13:36 KirinDave: mippymoe: Why not just use binary signature as input to a real hash algorithm?

13:36 There are plenty of fast, low overhead algorithms

13:37 mippymoe: KirinDave: I gotta create my own, it's part of a project I'm working on for school

13:37 KirinDave: mippymoe: Oh.

13:37 mippymoe: Hope you're a math major.

13:37 opqdonut: heh

13:37 KirinDave: mippymoe: Designing good hash algorithms is hard work, and only partially in a computer science domain.

13:38 mippymoe: KirinDave: haha well I am fortunately, but actually, it's not a big deal

13:38 KirinDave: mippymoe: In any event, reduction to its binary signature is probably a good move, if only to get out of insanity of double representations.

13:38 mippymoe: KirinDave: its an undergrad course, so the hash can be fa rfrom perfect

13:40 KirinDave: hmm ok

13:40 opqdonut: mippymoe: have a look at string hashing algorithms

13:41 KirinDave: yeah

13:41 opqdonut: you might find some nice ideas there

13:41 KirinDave: Just treat it as a byte string.

13:41 opqdonut: mhmm

13:41 mippymoe: so like concatenate all the doubles in the array?

13:41 and then do some operation on that?

13:42 * fliebel has a function of 30 lines he needs to fix

13:42 opqdonut: wrap the double array into a DoubleBuffer, and turn that into a ByteBuffer

13:43 KirinDave: opqdonut speaks wisdom.

13:44 opqdonut: then go through the bytes and do something like hash=(hash+byte)^17

13:44 or whatever

13:44 mippymoe: thanks guys

13:45 KirinDave: mippymoe: Good luck.

13:45 opqdonut: Is 17 more magic than 11? I usually use 11.

13:45 I guess more hot bits.

13:45 opqdonut: I've seen 17 used quite a bit

13:45 that's all I know :D

13:45 KirinDave: :)

13:46 opqdonut: somewhat related: http://stackoverflow.com/questions/299304/why-does-javas-hashcode-in-string-use-31-as-a-multiplier

13:49 KirinDave: ugh

13:49 SO.

13:49 Will Never Click.

13:49 Woo scala 2.9 is out.

14:01 Caffeine: KirinDave: Why?

14:01 (SO)

14:01 KirinDave: Caffeine: I do not believe in SO's model or mission.

14:02 Caffeine: To bite Heinlein, you don't understand a beach by understanding each grain of sand.

14:02 Caffeine: It often fails, but it also very often help me go on with many tasks.

14:03 opqdonut: it can have interesting trivia/nuggets of information from well-informed people

14:04 KirinDave: It's sorta like straining your local sewer for lost jewelery

14:04 You can find great stuff

14:05 But only after going through a lot of poop.

14:05 opqdonut: I don't browse so, I merely have a look when somebody (eg. google) points me there

14:15 Caffeine: Yeah, I'm not searching it much... I'm posting my problems, and IF someone comes in with something good (which I must admit happens in no more than 1/3 of my threads), yay, else.. hmm.. I eventually answer my own problem.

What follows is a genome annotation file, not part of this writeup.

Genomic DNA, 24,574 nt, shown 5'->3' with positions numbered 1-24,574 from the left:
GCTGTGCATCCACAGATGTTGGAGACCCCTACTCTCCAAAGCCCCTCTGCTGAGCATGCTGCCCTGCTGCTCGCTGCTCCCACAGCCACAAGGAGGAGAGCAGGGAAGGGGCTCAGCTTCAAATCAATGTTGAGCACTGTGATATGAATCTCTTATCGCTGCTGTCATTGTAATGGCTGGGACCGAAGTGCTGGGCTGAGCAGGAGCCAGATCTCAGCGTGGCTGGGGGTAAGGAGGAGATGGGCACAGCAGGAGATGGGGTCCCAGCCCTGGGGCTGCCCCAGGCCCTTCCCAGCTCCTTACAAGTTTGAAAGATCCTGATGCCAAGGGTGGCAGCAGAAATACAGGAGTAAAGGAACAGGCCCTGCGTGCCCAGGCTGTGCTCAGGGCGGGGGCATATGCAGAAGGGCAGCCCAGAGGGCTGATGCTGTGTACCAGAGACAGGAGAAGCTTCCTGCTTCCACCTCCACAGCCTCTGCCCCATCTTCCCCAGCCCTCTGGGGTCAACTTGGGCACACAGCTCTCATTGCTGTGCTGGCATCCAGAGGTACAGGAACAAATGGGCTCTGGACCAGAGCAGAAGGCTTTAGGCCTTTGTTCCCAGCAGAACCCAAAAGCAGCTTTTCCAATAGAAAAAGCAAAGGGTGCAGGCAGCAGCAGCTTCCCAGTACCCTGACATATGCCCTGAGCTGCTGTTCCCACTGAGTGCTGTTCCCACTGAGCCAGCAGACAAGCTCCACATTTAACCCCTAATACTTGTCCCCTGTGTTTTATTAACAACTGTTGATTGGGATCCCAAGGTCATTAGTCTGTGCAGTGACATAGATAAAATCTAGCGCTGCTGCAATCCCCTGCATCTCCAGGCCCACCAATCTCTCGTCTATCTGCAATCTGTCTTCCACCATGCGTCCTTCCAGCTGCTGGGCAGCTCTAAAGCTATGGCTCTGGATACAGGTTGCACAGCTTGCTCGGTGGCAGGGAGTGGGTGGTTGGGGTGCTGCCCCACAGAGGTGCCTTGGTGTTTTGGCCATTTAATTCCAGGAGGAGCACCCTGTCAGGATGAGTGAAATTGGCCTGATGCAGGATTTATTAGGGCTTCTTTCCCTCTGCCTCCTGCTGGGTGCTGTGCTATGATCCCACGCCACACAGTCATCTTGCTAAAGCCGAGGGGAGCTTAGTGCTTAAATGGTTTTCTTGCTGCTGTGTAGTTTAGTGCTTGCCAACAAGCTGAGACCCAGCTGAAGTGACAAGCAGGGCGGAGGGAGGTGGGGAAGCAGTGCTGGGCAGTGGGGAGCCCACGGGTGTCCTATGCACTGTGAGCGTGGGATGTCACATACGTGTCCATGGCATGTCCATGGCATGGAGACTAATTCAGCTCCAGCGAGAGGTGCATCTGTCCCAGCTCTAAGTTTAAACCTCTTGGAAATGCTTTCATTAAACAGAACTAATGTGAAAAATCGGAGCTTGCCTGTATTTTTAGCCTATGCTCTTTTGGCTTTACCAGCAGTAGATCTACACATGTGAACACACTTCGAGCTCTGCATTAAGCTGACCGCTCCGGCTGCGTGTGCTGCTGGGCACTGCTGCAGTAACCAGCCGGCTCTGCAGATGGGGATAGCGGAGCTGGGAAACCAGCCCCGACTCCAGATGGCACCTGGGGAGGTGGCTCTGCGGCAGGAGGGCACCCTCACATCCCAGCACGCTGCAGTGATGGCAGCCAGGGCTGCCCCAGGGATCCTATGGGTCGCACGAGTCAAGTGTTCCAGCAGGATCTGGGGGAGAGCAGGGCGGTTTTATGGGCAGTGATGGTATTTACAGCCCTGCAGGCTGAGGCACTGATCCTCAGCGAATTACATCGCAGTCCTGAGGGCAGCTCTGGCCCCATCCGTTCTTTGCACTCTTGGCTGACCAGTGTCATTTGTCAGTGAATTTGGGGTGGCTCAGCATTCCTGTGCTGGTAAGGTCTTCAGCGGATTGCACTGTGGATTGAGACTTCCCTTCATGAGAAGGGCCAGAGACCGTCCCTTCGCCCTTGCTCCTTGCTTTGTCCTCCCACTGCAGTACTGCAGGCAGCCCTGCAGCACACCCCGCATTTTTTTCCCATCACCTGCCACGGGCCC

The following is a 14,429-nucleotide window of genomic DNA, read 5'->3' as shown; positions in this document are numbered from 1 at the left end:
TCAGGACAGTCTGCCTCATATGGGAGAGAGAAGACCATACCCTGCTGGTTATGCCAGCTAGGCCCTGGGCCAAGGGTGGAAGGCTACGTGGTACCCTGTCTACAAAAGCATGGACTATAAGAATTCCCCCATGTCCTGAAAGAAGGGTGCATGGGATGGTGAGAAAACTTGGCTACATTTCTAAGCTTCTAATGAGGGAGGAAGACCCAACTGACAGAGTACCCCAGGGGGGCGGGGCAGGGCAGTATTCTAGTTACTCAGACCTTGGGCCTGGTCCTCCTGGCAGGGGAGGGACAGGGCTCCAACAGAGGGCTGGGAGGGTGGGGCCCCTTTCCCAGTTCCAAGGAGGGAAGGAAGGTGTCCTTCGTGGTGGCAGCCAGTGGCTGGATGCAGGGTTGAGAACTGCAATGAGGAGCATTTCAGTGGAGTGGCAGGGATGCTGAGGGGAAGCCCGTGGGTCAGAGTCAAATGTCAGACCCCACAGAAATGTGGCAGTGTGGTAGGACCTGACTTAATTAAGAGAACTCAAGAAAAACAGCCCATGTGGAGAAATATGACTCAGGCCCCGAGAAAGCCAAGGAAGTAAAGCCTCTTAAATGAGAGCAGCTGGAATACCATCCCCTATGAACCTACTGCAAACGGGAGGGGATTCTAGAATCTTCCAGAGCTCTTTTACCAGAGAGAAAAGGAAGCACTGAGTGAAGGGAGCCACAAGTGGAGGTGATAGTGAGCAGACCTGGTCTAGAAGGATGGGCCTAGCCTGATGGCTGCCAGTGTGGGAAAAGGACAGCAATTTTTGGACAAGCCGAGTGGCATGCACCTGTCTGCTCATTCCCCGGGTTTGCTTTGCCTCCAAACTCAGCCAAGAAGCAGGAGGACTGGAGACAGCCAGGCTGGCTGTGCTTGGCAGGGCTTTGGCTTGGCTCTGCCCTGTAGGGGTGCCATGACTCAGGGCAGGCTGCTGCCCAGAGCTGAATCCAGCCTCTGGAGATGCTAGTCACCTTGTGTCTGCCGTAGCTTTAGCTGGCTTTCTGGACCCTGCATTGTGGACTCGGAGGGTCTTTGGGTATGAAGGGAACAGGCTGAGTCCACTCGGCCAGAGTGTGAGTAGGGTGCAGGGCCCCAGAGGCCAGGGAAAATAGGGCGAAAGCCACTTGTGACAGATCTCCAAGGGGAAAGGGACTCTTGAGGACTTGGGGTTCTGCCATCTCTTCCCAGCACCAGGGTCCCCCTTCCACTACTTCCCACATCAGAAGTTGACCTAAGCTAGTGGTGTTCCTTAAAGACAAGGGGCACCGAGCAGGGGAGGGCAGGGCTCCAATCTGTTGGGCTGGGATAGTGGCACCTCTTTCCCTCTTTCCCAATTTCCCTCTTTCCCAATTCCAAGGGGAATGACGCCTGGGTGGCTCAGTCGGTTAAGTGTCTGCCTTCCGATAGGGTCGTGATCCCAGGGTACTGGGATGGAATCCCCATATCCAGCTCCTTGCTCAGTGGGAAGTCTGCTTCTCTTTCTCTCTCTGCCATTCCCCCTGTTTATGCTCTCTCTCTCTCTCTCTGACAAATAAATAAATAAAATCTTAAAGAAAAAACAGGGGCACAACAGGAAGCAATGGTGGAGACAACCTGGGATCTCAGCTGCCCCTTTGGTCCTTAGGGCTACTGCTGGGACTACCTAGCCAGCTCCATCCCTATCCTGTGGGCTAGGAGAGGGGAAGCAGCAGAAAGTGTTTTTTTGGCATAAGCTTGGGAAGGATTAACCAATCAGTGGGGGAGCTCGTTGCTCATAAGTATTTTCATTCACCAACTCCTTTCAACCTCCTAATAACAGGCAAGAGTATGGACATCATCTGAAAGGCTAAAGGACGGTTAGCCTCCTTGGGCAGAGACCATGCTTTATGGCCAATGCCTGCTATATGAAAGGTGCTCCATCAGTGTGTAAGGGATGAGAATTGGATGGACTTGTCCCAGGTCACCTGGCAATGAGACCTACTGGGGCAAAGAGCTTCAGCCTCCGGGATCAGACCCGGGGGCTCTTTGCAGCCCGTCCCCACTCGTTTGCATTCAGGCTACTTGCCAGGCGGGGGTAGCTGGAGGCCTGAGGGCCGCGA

14:18 sleekyak: hi all; if i'm just jumping back into clojure after 9mos or so, should i start with 1.3alphas or 1.2?

14:25 * devn tips his hat

14:25 devn: sleekyak: i'd say jump in with both feet to the latest 1.3 alpha

15:01 symbole: I'm adding a directory to my classpath using -classpath, and this directory contains x/y/z.clj. I'm trying to require using (require 'x.y.z), however, I get the file not found exception. Does clojure recognize what's being passed to -clsspath?

15:05 raek: symbole: yes, it's supposed to work that way.

15:06 symbole: are you sure that any hyphens in the namespace names are replaced with underscores in the file name?

15:06 e.g. (ns x-y.foo-bar) should be in x_y/foo_bar.clj

15:07 also, note that if you use the -jar option, the -cp/-classpath option is _ignored_

15:07 (silently)

15:07 symbole: I am using the jar option.

15:09 Is this JVM behavior, or clojure?

15:09 raek: JVM

15:10 fliebel: Anyone fancy helping me out finding a bug in a 30 line long function, or thinking about ways to trim it down?

15:11 raek: fliebel: paste?

15:11 symbole: So if I do want to start it from the command line, the alternative is unzip the clojure jar?

15:11 fliebel: raek: Moment...

15:12 raek: symbole: no, you can still do java -cp lib1.jar:lib2.jar:src/:clojure.jar clojure.main

15:12 symbole: have you heard about leiningen or cake?

15:12 Caffeine: symbole: no, I think you can just -cp yourpack.jar:.:anotherpack.jar the-class-to-start no?

15:12 yeah what raek says

15:12 symbole: raek: I have, but I want to make sure I understand how it lower level details work.

15:13 The problem is that quads do net get the proper offset, I think.

15:14 symbole: raek: You said that using the jar method of launching clojure ignored? Isn't that what you're doing?

15:14 Ugh. I meant, ignores -classpath.

15:15 Caffeine: We're not providing -jar option

15:15 so it doesn't ignore -cp

15:15 raek: symbole: what I said only applied to the "-jar" command line option, not using jar files in general

15:15 symbole: Oh, I see.

15:15 raek: -jar is for the case when you only have one jar file, and want to use its default main class

15:16 * Caffeine has packed an app using FatJar... works good with -jar afterwards

15:16 raek: lein uberjar produces those jars too

15:17 Caffeine: I'll have to seriously check that lein thing soon

15:18 symbole: Thanks. That worked.

15:21 david`: I saw someone with a clojure conj shirt on at lunch yesterday